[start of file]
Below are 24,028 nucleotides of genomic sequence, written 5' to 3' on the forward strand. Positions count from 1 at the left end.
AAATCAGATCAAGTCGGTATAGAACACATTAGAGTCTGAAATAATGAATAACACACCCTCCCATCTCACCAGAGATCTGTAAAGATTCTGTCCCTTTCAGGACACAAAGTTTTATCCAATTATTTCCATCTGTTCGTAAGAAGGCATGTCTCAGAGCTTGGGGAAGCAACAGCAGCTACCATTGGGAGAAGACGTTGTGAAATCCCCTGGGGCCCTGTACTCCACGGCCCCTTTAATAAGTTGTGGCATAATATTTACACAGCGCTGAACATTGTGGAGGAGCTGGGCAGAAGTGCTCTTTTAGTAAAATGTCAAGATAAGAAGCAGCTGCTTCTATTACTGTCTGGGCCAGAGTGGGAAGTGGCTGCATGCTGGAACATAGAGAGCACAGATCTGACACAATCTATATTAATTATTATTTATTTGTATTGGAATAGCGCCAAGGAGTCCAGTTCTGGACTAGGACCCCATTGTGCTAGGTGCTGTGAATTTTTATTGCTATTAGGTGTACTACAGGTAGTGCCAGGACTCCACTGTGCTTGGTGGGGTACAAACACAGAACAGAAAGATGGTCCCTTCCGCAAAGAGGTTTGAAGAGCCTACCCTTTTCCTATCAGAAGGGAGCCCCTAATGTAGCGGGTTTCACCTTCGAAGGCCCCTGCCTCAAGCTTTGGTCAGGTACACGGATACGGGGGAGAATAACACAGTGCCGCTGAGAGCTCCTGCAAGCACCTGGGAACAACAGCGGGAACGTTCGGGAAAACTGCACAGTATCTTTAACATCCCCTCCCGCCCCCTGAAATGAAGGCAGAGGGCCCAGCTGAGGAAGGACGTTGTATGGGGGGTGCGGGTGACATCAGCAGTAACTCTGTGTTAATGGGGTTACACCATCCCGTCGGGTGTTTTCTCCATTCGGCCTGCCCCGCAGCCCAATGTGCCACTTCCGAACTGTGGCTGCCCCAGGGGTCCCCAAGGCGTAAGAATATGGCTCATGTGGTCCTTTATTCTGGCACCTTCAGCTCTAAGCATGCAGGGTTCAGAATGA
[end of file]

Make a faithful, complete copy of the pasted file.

Below are 24,028 nucleotides of genomic sequence, written 5' to 3' on the forward strand. Positions count from 1 at the left end.
AAATCAGATCAAGTCGGTATAGAACACATTAGAGTCTGAAATAATGAATAACACACCCTCCCATCTCACCAGAGATCTGTAAAGATTCTGTCCCTTTCAGGACACAAAGTTTTATCCAATTATTTCCATCTGTTCGTAAGAAGGCATGTCTCAGAGCTTGGGGAAGCAACAGCAGCTACCATTGGGAGAAGACGTTGTGAAATCCCCTGGGGCCCTGTACTCCACGGCCCCTTTAATAAGTTGTGGCATAATATTTACACAGCGCTGAACATTGTGGAGGAGCTGGGCAGAAGTGCTCTTTTAGTAAAATGTCAAGATAAGAAGCAGCTGCTTCTATTACTGTCTGGGCCAGAGTGGGAAGTGGCTGCATGCTGGAACATAGAGAGCACAGATCTGACACAATCTATATTAATTATTATTTATTTGTATTGGAATAGCGCCAAGGAGTCCAGTTCTGGACTAGGACCCCATTGTGCTAGGTGCTGTGAATTTTTATTGCTATTAGGTGTACTACAGGTAGTGCCAGGACTCCACTGTGCTTGGTGGGGTACAAACACAGAACAGAAAGATGGTCCCTTCCGCAAAGAGGTTTGAAGAGCCTACCCTTTTCCTATCAGAAGGGAGCCCCTAATGTAGCGGGTTTCACCTTCGAAGGCCCCTGCCTCAAGCTTTGGTCAGGTACACGGATACGGGGGAGAATAACACAGTGCCGCTGAGAGCTCCTGCAAGCACCTGGGAACAACAGCGGGAACGTTCGGGAAAACTGCACAGTATCTTTAACATCCCCTCCCGCCCCCTGAAATGAAGGCAGAGGGCCCAGCTGAGGAAGGACGTTGTATGGGGGGTGCGGGTGACATCAGCAGTAACTCTGTGTTAATGGGGTTACACCATCCCGTCGGGTGTTTTCTCCATTCGGCCTGCCCCGCAGCCCAATGTGCCACTTCCGAACTGTGGCTGCCCCAGGGGTCCCCAAGGCGTAAGAATATGGCTCATGTGGTCCTTTATTCTGGCACCTTCAGCTCTAAGCATGCAGGGTTCAGAATGA